14 February 2024

Easiest way to Troubleshoot a WordPress Website and 4 Most Common Problems

Troubleshoot a WordPress

If you are choosing WordPress to built your website, you might face some issues. But it will be hard to troubleshoot a WordPress website because there is no default debugging option available. More than 40% of all websites on the internet are built using WordPress, making it one of the most widely used content management systems. Its flexibility, ease of use, and extensive plugin ecosystem all contribute to its worldwide popularity. WordPress websites, like any other software, can experience problems that impede their functionality. Today, we’ll look at some of the most common WordPress difficulties and the easiest way to troubleshoot a WordPress website.

Troubleshoot a WordPress Problem and how to Resolve it

Website Performance Issues

  • Slow loading times and poor performance are regular complaints from website owners. Performance issues can be caused by a variety of factors, including heavy themes, unoptimized pictures, too many plugins, and inadequate hosting.
  • Solution: Start by examining your website’s performance with tools such as Google PageSpeed Insights or GTmetrix. To enhance loading speeds, optimise your pictures, enable caching, and think about employing a content delivery network (CDN). Evaluate your hosting plan and, if necessary, upgrade to a faster server. Consider switching to lightweight themes and reducing the number of plugins used.

White Screen of Death (WSOD)

  • The white screen of death is basically a WordPress error that occurs when something goes wrong but WordPress fails to display an error message, which gives us a blank white screen.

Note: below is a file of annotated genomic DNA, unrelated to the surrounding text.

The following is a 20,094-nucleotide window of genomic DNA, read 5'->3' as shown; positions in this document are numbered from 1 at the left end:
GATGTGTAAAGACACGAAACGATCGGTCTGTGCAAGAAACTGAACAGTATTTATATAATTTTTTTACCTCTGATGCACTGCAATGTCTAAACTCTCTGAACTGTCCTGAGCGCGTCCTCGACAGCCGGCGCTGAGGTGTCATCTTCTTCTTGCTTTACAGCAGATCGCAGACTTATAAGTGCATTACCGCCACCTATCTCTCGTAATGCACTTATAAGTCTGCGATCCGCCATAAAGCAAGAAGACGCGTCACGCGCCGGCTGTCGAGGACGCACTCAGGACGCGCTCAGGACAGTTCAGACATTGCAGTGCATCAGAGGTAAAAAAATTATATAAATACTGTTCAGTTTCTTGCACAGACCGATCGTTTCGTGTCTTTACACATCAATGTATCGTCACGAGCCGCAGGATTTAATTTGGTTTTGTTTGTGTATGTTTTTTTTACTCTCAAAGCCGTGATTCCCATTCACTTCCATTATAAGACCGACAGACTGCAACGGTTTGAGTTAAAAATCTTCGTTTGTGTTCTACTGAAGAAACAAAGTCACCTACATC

• Solution: In order to troubleshoot the white screen of death, we first enable WordPress debugging mode in the wp-config.php file. This will reveal all error messages that can help us identify the source of the problem. Common causes include plugin conflicts, exceeding the PHP memory limit, and problems with the theme’s functions.php file. To resolve WSOD, disable any recently installed plugins or themes, and increase the PHP RAM limit if needed.

Database Connection Errors

  • WordPress uses MySQL database to store website content, settings, and user data. Database connection problems might occur as a result of invalid database credentials or server faults.
  • Solution: Check your wp-config.php file for accurate database credentials (database name, username, password, and host). If necessary, establish a new MySQL user with the proper privileges and change the wp-config.php file. In critical cases, you can contact your hosting provider to confirm that the MySQL server is operational and that there are no server-side difficulties preventing database connectivity.

Plugin Compatibility Issues

  • Plugins add special functionality to WordPress, but they can also cause compatibility issues, particularly when installing old versions or incompatible plugins.
  • Solution: When facing plugin-related troubles, deactivate all plugins and revive them one at a time, testing your website after each activation. This will assist in identifying the problematic plugin that is causing the problem. Make sure all plugins are up to date and compatible with your WordPress version. Consider alternatives if a specific plugin routinely creates issues.


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